Bisphenol A affects sex-specific reproductive behaviors in monogamous animal species

February 11, 2013, University of Missouri-Columbia

Parents, teachers and psychologists know boys and girls behave differently. However, that difference isn't taken into account by most methods used to assess the risk to children from chemical exposure, according to Cheryl Rosenfeld, associate professor of biomedical sciences in the University of Missouri's Bond Life Sciences Center. A series of experiments by Rosenfeld studied the effects of prenatal exposure to bisphenol A (BPA) on later reproductive-associated behaviors using a socially and genetically monogamous rodent, the California mouse, which may better mirror most human societies than other rodents.

She observed harmful alterations to behaviors that affect the likelihood of successfully attracting a mate and reproducing. However, developmental exposure to altered the behaviors of males differently than females. In females, BPA reduced that is essential for them to forage to provide nutritional support to her offspring. In contrast, California mice males exposed to BPA demonstrated reduced territorial marking, which is essential for them to defend a home range and their mate. Rosenfeld suggests that these animal findings might provide a framework to guide human risk assessment studies in the sense that such studies may need to consider that pre- and post-natal exposure to BPA might differentially impact boys' versus girls' behaviors.

The American public comes into daily contact with the chemical bisphenol A (BPA) as it is present in a wide assortment of products, including some types of paper receipts, and canned goods, including beer and soda cans. The concern of many scientists is that the chemical can mimic the effect of female hormones in the human body. Studies looking for behavioral effects of BPA in children often focus on expression of general behaviors, such as aggression, anxiety or other traits, but more refined assessments are needed for boys versus girls, according to Rosenfeld.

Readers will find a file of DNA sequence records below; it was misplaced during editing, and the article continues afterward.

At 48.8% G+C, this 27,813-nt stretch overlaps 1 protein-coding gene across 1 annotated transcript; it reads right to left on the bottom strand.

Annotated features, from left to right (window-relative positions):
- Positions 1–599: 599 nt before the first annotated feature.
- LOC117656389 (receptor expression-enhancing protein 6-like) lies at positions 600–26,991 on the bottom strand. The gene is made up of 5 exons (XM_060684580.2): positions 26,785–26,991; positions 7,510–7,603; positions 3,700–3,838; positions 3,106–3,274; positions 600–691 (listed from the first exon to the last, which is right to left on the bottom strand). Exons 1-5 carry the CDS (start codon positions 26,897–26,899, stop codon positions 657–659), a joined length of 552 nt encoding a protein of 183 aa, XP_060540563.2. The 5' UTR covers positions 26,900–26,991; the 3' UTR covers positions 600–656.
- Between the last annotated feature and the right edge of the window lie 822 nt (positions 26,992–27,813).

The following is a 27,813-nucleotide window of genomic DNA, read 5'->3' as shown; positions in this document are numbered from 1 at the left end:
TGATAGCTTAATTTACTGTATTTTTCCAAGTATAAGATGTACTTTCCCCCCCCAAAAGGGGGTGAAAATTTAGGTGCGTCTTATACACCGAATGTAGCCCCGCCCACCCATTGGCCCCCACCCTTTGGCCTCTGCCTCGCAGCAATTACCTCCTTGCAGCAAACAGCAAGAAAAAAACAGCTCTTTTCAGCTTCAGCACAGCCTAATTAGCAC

"We use animal models to provide informative decisions about our own health and the risks associated with BPA," Rosenfeld said. "What we have observed in those models is that BPA affects male rodents differently than females. Risk assessment studies examining the impacts of BPA in humans could be more accurate if they took sex into account when monitoring for changes in children's behavioral patterns."

Rosenfeld's most recent study observed the influence of prenatal BPA exposure on California mice, whereas earlier studies had used deer mice. The two rodent species have contrasting mating behaviors. California mice are monogamous, as opposed to the polygamous deer mice. Although BPA affected the California mice differently than the deer mice, both rodent species' behaviors were altered in ways that would decrease their ability to successfully mate and pass on their genes to future generations. Since two species of rodents with different mating patterns were both affected, it suggests that BPA disrupts essential reproductive-associated behaviors that are species- and sex-specific.

Explore further: Study: BPA-exposed male deer mice are demasculinized and undesirable to females

More information: The study, "Effects of Developmental Bisphenol A Exposure on Reproductive-Related Behaviors in California Mice (Peromyscus californicus): A Monogamous Animal Model" was published in PLOS ONE. www.plosone.org/article/info%3 … journal.pone.0055698

Related Stories